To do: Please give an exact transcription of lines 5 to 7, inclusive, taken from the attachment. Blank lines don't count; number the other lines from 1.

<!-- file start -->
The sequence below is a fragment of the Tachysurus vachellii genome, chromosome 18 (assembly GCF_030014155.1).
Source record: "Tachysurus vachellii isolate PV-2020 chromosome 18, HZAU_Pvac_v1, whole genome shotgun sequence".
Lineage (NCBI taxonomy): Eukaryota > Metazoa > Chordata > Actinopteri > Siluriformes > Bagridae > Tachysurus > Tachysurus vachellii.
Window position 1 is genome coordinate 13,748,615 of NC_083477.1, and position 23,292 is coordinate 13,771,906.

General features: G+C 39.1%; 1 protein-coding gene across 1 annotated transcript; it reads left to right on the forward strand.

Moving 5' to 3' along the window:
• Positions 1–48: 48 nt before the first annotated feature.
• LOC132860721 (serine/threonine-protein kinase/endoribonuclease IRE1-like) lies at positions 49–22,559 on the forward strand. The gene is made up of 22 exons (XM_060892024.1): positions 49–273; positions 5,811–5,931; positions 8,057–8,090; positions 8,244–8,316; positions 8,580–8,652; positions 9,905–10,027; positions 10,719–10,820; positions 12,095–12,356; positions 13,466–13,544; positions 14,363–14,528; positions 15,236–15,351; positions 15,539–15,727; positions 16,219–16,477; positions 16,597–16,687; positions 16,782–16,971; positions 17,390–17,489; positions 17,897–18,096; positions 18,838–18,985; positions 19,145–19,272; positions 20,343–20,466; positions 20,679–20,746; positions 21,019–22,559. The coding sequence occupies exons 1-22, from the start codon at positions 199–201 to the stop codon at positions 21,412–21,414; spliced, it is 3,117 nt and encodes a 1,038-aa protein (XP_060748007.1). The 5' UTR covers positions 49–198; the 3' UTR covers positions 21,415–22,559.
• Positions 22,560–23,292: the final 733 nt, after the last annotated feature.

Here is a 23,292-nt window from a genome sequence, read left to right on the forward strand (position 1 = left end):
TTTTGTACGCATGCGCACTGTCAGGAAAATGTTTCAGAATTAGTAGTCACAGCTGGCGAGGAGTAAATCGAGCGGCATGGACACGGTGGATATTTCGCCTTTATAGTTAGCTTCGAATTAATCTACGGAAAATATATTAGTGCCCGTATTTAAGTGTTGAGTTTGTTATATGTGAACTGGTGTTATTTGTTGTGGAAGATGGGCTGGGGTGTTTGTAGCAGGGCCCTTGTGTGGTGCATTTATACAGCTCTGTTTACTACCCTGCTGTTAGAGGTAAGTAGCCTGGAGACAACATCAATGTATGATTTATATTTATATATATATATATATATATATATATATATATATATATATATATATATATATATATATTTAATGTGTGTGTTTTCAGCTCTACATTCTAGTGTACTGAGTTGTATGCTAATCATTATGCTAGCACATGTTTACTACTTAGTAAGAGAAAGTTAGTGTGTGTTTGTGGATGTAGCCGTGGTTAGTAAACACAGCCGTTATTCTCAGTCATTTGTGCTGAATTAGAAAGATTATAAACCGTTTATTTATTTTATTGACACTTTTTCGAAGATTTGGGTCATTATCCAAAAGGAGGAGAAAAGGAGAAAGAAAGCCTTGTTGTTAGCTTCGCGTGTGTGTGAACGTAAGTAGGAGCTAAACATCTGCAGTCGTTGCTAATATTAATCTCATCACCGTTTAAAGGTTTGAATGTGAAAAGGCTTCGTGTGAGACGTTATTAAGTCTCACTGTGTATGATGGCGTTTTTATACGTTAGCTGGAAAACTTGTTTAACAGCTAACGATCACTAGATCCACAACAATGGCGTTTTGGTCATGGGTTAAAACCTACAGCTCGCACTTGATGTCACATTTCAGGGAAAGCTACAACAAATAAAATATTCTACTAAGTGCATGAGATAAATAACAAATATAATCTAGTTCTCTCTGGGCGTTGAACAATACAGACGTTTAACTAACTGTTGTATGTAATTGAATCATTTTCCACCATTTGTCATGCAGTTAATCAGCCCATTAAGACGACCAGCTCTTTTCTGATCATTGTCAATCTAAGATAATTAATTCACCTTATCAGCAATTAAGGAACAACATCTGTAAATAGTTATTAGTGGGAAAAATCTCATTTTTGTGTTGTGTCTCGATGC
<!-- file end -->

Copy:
General features: G+C 39.1%; 1 protein-coding gene across 1 annotated transcript; it reads left to right on the forward strand.

Moving 5' to 3' along the window:
• Positions 1–48: 48 nt before the first annotated feature.